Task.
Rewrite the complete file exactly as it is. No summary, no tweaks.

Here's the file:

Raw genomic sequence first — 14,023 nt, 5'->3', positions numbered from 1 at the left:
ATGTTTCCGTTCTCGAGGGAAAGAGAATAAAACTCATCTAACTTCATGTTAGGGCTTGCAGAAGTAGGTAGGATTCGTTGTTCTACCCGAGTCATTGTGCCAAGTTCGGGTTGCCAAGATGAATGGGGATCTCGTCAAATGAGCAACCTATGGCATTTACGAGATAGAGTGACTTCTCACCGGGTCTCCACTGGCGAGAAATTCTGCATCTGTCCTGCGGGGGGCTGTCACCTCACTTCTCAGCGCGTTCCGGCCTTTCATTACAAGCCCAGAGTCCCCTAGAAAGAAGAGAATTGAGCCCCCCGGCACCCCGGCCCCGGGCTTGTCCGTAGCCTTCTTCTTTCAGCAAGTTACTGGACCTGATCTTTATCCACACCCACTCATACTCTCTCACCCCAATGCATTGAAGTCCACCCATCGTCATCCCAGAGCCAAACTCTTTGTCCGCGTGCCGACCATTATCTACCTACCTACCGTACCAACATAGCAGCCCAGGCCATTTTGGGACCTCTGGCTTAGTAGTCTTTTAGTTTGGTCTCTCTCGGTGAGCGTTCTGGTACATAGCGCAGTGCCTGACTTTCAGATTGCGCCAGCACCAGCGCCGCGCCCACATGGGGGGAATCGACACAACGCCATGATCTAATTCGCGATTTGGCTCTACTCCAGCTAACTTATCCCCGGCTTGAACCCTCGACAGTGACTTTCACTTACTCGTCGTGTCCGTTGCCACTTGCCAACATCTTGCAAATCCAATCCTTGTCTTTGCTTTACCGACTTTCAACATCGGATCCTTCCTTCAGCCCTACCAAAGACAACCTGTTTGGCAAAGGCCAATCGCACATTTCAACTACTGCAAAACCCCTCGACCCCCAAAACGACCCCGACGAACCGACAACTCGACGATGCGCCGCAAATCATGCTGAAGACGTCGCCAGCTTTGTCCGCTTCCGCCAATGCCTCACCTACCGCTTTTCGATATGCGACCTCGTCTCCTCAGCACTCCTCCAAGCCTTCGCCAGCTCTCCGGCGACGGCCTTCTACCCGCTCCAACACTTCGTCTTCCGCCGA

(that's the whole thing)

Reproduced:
Raw genomic sequence first — 14,023 nt, 5'->3', positions numbered from 1 at the left:
ATGTTTCCGTTCTCGAGGGAAAGAGAATAAAACTCATCTAACTTCATGTTAGGGCTTGCAGAAGTAGGTAGGATTCGTTGTTCTACCCGAGTCATTGTGCCAAGTTCGGGTTGCCAAGATGAATGGGGATCTCGTCAAATGAGCAACCTATGGCATTTACGAGATAGAGTGACTTCTCACCGGGTCTCCACTGGCGAGAAATTCTGCATCTGTCCTGCGGGGGGCTGTCACCTCACTTCTCAGCGCGTTCCGGCCTTTCATTACAAGCCCAGAGTCCCCTAGAAAGAAGAGAATTGAGCCCCCCGGCACCCCGGCCCCGGGCTTGTCCGTAGCCTTCTTCTTTCAGCAAGTTACTGGACCTGATCTTTATCCACACCCACTCATACTCTCTCACCCCAATGCATTGAAGTCCACCCATCGTCATCCCAGAGCCAAACTCTTTGTCCGCGTGCCGACCATTATCTACCTACCTACCGTACCAACATAGCAGCCCAGGCCATTTTGGGACCTCTGGCTTAGTAGTCTTTTAGTTTGGTCTCTCTCGGTGAGCGTTCTGGTACATAGCGCAGTGCCTGACTTTCAGATTGCGCCAGCACCAGCGCCGCGCCCACATGGGGGGAATCGACACAACGCCATGATCTAATTCGCGATTTGGCTCTACTCCAGCTAACTTATCCCCGGCTTGAACCCTCGACAGTGACTTTCACTTACTCGTCGTGTCCGTTGCCACTTGCCAACATCTTGCAAATCCAATCCTTGTCTTTGCTTTACCGACTTTCAACATCGGATCCTTCCTTCAGCCCTACCAAAGACAACCTGTTTGGCAAAGGCCAATCGCACATTTCAACTACTGCAAAACCCCTCGACCCCCAAAACGACCCCGACGAACCGACAACTCGACGATGCGCCGCAAATCATGCTGAAGACGTCGCCAGCTTTGTCCGCTTCCGCCAATGCCTCACCTACCGCTTTTCGATATGCGACCTCGTCTCCTCAGCACTCCTCCAAGCCTTCGCCAGCTCTCCGGCGACGGCCTTCTACCCGCTCCAACACTTCGTCTTCCGCCGA